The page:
Austrian painter and photographer. He had almost no academic training as an artist. From 1948 to 1951 he produced Surrealistic drawings representing underwater scenes and mystical forms, rendering these fantastic images in pencil as a densely worked surface. Deeply suspicious of rationality, he investigated the potential of dreams, madness and the subconscious; to these ends he co-founded the Hundsgruppe under the influence of French Surrealism in 1950.
He began to turn away from fantastic Surrealism. From 1951 to 1954 he worked on a series entitled Blind Drawings (e.g. 1952; see 1988 exh. cat., p. 27), in which he studied optical disintegration and the destruction of form, replacing pictorial composition and illusion with the immediacy of accidentally encountered textures. From 1953 to 1965 he devoted himself principally to a series of Overpaintings, in which he obliterated his early expressive drawings or pictures by friends with whose work he was in sympathy, to produce almost monochrome paintings dominated by black or red.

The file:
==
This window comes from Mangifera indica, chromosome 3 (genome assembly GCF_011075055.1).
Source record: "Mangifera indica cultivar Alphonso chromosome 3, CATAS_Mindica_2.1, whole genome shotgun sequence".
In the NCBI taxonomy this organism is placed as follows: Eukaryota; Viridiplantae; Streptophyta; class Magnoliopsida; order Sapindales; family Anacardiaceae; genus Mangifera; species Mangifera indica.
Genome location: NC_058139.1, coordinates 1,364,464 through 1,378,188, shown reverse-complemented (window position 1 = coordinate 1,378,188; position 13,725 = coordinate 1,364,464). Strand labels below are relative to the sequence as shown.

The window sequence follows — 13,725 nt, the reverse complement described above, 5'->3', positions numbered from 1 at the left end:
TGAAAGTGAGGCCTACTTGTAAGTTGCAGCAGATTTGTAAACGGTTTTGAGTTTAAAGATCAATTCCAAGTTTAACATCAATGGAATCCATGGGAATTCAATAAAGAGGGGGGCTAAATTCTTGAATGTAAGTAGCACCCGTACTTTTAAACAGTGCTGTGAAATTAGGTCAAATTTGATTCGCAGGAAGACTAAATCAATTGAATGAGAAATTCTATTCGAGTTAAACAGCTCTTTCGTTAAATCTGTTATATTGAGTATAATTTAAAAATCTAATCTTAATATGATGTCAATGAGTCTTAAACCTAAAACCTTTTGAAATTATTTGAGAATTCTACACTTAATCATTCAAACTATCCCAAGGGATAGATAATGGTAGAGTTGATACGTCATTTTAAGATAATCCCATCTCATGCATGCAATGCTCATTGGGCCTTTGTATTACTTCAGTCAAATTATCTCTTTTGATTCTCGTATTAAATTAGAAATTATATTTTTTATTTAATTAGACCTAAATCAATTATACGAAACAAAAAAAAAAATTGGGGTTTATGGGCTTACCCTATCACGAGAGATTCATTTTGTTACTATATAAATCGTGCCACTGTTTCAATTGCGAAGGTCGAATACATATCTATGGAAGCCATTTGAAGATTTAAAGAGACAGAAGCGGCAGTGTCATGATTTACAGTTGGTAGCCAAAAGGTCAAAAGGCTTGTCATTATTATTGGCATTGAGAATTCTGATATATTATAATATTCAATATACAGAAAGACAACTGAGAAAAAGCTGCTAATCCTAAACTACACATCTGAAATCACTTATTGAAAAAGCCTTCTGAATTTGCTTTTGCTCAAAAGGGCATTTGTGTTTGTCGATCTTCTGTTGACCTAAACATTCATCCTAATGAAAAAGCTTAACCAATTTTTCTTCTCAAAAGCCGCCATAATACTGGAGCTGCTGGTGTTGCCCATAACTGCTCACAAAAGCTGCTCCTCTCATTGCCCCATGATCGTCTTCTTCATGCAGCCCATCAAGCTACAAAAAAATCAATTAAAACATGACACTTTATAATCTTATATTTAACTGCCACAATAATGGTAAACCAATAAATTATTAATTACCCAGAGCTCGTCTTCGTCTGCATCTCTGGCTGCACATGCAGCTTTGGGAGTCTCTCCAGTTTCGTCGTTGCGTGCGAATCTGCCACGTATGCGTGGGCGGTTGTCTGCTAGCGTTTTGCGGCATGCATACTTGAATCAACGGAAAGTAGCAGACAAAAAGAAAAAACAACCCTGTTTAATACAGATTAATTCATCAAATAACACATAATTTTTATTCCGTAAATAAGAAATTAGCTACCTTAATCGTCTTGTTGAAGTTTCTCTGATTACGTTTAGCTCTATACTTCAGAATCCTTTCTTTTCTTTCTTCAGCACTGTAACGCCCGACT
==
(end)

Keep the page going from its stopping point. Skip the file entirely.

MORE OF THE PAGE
From 1956 Rainer became concerned with religious theories and practices, particularly in a group of paintings dominated by cruciform shapes. The interest in extreme emotional states hinted at in such works became even more pronounced in 1963, when he began to collect paintings by the insane, and in 1964, when he experimented with hallucinogenic drugs.
From the mid 1970s Rainer reworked photographs on a variety of subjects. Constantly adding to his repertory of images Rainer continued to exploit the interaction of intellectual meditation and bodily expression.